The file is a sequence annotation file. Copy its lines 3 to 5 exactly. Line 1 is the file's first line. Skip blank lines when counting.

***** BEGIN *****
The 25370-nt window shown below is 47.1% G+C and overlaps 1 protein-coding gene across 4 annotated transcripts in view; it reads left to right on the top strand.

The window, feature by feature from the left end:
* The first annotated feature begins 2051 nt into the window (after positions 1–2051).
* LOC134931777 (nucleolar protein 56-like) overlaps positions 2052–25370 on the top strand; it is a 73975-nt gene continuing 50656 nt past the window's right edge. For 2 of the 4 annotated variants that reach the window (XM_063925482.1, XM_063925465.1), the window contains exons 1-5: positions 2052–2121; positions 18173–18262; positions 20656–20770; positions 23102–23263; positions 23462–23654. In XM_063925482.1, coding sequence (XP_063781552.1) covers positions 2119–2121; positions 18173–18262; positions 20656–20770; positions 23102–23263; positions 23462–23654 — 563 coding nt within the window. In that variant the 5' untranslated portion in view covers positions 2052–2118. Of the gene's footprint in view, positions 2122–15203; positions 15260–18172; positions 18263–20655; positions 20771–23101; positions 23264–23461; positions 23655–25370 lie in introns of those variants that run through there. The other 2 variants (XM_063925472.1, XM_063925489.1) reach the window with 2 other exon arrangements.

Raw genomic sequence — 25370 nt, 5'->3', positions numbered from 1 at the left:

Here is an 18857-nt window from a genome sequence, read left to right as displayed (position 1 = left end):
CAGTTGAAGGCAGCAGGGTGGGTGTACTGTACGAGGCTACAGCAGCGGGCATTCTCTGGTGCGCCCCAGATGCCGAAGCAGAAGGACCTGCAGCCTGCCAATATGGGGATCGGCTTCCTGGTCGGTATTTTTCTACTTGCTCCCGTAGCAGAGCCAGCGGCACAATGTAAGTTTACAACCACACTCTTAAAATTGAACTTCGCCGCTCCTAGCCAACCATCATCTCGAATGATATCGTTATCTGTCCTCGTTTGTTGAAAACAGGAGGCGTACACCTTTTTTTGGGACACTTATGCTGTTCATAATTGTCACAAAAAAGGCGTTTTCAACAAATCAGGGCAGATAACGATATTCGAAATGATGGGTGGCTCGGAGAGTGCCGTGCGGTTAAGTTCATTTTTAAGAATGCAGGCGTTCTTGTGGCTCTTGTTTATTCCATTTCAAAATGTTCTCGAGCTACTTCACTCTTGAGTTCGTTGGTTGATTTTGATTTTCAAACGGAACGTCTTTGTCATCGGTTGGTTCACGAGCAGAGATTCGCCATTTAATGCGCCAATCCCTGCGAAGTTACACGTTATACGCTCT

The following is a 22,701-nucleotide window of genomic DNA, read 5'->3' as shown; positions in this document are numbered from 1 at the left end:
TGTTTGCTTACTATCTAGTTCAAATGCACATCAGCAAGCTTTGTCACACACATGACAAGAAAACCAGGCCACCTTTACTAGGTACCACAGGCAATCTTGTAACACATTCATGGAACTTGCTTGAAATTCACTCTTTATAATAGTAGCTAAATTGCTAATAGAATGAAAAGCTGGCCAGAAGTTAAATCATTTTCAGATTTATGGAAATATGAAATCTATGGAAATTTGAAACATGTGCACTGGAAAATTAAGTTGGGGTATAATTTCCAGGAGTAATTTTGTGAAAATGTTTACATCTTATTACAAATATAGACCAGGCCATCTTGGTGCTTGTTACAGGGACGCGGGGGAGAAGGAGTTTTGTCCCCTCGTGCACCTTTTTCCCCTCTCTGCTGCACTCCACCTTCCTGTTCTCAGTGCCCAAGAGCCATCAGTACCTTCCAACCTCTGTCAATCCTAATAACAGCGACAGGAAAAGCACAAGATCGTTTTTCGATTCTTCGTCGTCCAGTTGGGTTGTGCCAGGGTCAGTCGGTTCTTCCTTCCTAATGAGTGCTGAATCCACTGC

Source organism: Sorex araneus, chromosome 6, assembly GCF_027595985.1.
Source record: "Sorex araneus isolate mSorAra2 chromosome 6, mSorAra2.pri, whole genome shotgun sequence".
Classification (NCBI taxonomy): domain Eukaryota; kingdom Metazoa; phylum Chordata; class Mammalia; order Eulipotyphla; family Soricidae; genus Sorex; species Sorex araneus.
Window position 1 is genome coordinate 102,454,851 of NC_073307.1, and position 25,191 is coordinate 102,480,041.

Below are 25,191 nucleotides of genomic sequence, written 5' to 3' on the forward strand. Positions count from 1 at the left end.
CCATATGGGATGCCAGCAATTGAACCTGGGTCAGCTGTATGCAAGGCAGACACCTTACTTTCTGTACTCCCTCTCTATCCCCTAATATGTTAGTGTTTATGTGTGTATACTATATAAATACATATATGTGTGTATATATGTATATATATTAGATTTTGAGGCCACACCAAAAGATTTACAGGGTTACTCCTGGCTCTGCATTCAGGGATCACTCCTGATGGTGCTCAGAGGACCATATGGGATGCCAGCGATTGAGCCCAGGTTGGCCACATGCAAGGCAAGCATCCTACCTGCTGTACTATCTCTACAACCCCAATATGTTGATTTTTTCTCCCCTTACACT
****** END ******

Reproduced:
* The first annotated feature begins 2051 nt into the window (after positions 1–2051).
* LOC134931777 (nucleolar protein 56-like) overlaps positions 2052–25370 on the top strand; it is a 73975-nt gene continuing 50656 nt past the window's right edge. For 2 of the 4 annotated variants that reach the window (XM_063925482.1, XM_063925465.1), the window contains exons 1-5: positions 2052–2121; positions 18173–18262; positions 20656–20770; positions 23102–23263; positions 23462–23654. In XM_063925482.1, coding sequence (XP_063781552.1) covers positions 2119–2121; positions 18173–18262; positions 20656–20770; positions 23102–23263; positions 23462–23654 — 563 coding nt within the window. In that variant the 5' untranslated portion in view covers positions 2052–2118. Of the gene's footprint in view, positions 2122–15203; positions 15260–18172; positions 18263–20655; positions 20771–23101; positions 23264–23461; positions 23655–25370 lie in introns of those variants that run through there. The other 2 variants (XM_063925472.1, XM_063925489.1) reach the window with 2 other exon arrangements.

Raw genomic sequence — 25370 nt, 5'->3', positions numbered from 1 at the left: